The new US National Security Strategy released this week and the speech delivered by President Donald Trump Monday to introduce it constitute a grim warning to humanity that US imperialism is firmly embarked on a road that leads to a nuclear third world war.
While the document has largely been passed over in silence by the president’s ostensible political opponents in the Democratic Party and given relatively short shrift by the establishment media, more thoughtful ideologists of imperialism have noted the far-reaching changes presented in the document.
Writing in the Wall Street Journal, the historian Arthur L. Herman declared Trump’s National Security Strategy heralds a “profound shift back to the world before 1917: an anarchic international arena in which every sovereign state, large or small, has to rely on armed strength” for its security.
“In this new era” Herman writes, “might inevitably makes right.” Only power matters, and “the big powers inevitably dominate the small.”
Herman adds, “This is the world of Otto von Bismarck, who said in 1862: “The great questions of the time are not decided by speeches and majority decisions. .. but by iron and blood.”
An editorial in the Wall Street Journal lauded the document’s unvarnished realpolitik, praising its identification of China and Russia by name as “revisionist powers” that seek to “challenge American power, influence, and interests.” With a glee that resembles nothing so much as the war fever gripping the ruling classes before the First World War, the Journal hails the document as an “important corrective from the sunny assurances of the Obama years” and his proclamations that “the tide of war is receding.”
The international press has likewise drawn far-reaching conclusions from the document, with Brendan Thomas-Noone proclaiming in the Australian that, despite the “uncertainty” surrounding the Trump Administration, the document reveals a longer-term “shift in the US foreign policy consensus from global economic integration to great power competition.”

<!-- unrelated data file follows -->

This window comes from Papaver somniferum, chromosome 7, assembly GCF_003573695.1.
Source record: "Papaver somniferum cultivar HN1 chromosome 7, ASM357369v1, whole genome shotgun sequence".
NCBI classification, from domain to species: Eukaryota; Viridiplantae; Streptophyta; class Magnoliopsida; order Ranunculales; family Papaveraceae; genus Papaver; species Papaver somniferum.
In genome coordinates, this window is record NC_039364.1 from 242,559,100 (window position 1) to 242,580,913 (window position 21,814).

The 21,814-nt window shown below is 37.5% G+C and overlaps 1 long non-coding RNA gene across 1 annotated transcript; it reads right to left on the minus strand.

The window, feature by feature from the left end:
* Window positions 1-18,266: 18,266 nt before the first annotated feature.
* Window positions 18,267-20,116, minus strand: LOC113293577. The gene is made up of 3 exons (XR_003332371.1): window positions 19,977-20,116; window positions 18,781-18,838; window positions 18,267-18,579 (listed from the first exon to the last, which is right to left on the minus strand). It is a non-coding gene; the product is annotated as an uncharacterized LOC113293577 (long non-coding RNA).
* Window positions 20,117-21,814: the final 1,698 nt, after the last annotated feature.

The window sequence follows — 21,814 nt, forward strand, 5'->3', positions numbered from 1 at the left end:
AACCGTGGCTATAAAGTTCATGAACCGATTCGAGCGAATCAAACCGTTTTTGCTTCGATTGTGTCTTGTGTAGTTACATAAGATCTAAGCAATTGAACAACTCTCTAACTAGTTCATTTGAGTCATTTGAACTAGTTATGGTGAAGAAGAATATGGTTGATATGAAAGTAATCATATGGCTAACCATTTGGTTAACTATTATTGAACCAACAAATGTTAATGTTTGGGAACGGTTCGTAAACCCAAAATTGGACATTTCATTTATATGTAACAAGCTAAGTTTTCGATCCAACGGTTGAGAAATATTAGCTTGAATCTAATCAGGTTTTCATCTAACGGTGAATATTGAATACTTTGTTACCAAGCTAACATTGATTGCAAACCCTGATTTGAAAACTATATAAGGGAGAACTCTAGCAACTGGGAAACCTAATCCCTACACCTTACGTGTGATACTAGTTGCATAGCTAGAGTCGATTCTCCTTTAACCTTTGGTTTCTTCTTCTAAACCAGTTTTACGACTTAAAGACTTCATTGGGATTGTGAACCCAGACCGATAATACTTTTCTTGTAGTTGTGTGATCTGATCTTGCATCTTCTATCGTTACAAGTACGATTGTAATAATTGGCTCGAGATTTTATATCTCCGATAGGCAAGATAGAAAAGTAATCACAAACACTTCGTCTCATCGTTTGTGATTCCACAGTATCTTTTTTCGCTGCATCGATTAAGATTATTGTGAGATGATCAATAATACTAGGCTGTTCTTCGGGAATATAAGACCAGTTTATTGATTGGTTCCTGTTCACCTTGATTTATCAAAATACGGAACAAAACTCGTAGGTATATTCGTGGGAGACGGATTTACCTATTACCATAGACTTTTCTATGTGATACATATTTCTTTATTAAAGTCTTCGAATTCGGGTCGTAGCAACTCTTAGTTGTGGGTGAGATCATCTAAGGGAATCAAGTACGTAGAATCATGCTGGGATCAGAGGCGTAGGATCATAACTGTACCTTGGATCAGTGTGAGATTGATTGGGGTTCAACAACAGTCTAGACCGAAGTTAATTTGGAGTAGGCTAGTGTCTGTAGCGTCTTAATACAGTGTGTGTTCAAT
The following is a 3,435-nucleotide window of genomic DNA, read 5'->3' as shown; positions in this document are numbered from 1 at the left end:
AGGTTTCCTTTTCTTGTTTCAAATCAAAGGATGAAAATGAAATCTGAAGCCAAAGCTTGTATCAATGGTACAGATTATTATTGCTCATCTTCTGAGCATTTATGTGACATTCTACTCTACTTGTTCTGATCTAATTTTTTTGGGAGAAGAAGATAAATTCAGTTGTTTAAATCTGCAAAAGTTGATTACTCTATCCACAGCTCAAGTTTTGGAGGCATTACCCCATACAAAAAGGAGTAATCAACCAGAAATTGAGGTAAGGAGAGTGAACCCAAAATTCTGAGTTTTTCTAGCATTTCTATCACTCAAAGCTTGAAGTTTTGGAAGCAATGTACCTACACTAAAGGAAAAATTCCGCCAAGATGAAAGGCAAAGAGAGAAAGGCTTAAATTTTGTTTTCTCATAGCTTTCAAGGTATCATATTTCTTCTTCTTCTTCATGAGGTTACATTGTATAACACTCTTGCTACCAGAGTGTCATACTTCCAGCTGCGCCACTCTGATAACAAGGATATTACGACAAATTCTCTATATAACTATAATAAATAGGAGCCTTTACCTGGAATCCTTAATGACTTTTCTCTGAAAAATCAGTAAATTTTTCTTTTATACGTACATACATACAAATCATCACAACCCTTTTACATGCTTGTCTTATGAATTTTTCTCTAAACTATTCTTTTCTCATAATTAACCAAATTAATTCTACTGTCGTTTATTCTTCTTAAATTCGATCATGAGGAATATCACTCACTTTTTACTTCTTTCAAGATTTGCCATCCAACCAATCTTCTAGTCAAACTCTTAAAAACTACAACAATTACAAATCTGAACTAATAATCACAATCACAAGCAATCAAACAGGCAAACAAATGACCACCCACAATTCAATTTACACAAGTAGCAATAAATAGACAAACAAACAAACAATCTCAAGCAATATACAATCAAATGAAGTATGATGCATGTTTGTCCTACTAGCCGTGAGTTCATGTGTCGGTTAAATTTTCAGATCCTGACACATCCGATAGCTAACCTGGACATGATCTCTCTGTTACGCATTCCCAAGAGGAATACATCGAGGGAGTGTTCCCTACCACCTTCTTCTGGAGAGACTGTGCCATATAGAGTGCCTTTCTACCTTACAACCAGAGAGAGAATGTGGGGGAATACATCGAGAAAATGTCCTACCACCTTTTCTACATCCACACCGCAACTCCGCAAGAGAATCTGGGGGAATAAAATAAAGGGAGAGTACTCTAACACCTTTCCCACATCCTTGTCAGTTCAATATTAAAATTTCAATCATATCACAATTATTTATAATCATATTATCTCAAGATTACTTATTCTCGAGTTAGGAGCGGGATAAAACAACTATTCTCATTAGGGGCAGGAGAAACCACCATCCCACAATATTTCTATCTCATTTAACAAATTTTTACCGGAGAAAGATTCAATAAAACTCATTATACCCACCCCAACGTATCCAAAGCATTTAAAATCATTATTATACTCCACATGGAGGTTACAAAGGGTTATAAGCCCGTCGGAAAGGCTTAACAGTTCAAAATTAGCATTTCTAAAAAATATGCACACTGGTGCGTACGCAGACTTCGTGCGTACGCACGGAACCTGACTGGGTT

He continues: “The security strategy argues that the US is entering a new era of great power competition with ‘revisionist’ states—China and Russia. For several decades now, US policy has been to engage these powers, bringing them into international institutions and integrating them with the global economy. It was thought that this would, as the strategy puts it, ‘turn them into benign actors and trustworthy partners’. It adds that ‘for the most part, this premise turned out to be false.’”
To the extent that there has been criticism from the Democrats and their media allies, it has largely centered on the failure of both the document and the speech to explicitly denounce Russia for its alleged “meddling” in the 2016 election. This line of faultfinding only tends to support the overall bellicose character of the administration’s policy, merely advancing a tactical quibble over whether Russia or China should be the priority target in US war preparations.
Mandated by a law passed in 1986, the annual presentation by the White House to Congress of a National Security Strategy (NSS) is supposed to outline Washington’s “worldwide interests, goals and objectives” and present “proposed short-term and long-term uses of the political, economic, military, and other elements of the national power” to achieve them.
If the latest NSS and Trump’s speech have elicited little in the way of substantive criticism, it is undoubtedly because there has been a strong element of continuity in US strategy over the course of the past quarter century since the Stalinist bureaucracy’s dissolution of the Soviet Union and the proclamation by Washington of a new “unipolar moment.”
In essence, that strategy has been based on the conclusion that the liquidation of the USSR had relieved US imperialism of previous restraints upon the use of military force in pursuit of its global interests. The predominant layers within the US ruling elite embraced a strategy based upon the delusion that US military supremacy could be actively employed as an instrument for offsetting the relative decline of American capitalism’s dominance of the globe.
This belligerent posture was a manifestation not of American capitalism’s strength, but rather its degeneration and the fears within the US ruling class that the much-celebrated “American Century” could be coming to an end.
In 1992 the Pentagon adopted a foundational Defense Planning Guidance document spelling out Washington’s global hegemonic ambitions. It stated:
“There are other potential nations or coalitions that could, in the further future, develop strategic aims and a defense posture of region-wide or global domination. Our strategy must now refocus on precluding the emergence of any potential future global competitor.”